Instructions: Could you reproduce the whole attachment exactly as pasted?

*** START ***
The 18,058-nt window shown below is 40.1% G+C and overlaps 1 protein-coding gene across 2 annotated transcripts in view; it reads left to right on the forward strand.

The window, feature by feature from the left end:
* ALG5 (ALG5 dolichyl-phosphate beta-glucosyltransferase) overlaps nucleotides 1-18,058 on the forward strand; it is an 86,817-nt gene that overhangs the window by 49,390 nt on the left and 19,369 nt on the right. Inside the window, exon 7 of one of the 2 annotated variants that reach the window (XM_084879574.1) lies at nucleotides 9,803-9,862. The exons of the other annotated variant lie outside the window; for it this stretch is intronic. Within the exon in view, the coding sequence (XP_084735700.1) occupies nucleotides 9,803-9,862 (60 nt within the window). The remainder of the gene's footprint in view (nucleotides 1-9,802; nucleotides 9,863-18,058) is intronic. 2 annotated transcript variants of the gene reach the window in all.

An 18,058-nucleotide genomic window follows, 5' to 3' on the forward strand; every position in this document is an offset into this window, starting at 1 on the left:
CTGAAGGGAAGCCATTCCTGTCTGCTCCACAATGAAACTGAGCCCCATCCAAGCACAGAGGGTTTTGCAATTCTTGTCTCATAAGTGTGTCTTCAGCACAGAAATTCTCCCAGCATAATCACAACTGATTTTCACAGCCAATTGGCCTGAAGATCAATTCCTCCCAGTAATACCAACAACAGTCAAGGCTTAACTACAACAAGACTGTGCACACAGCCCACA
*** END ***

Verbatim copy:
The 18,058-nt window shown below is 40.1% G+C and overlaps 1 protein-coding gene across 2 annotated transcripts in view; it reads left to right on the forward strand.

The window, feature by feature from the left end:
* ALG5 (ALG5 dolichyl-phosphate beta-glucosyltransferase) overlaps nucleotides 1-18,058 on the forward strand; it is an 86,817-nt gene that overhangs the window by 49,390 nt on the left and 19,369 nt on the right. Inside the window, exon 7 of one of the 2 annotated variants that reach the window (XM_084879574.1) lies at nucleotides 9,803-9,862. The exons of the other annotated variant lie outside the window; for it this stretch is intronic. Within the exon in view, the coding sequence (XP_084735700.1) occupies nucleotides 9,803-9,862 (60 nt within the window). The remainder of the gene's footprint in view (nucleotides 1-9,802; nucleotides 9,863-18,058) is intronic. 2 annotated transcript variants of the gene reach the window in all.

An 18,058-nucleotide genomic window follows, 5' to 3' on the forward strand; every position in this document is an offset into this window, starting at 1 on the left:
CTGAAGGGAAGCCATTCCTGTCTGCTCCACAATGAAACTGAGCCCCATCCAAGCACAGAGGGTTTTGCAATTCTTGTCTCATAAGTGTGTCTTCAGCACAGAAATTCTCCCAGCATAATCACAACTGATTTTCACAGCCAATTGGCCTGAAGATCAATTCCTCCCAGTAATACCAACAACAGTCAAGGCTTAACTACAACAAGACTGTGCACACAGCCCACA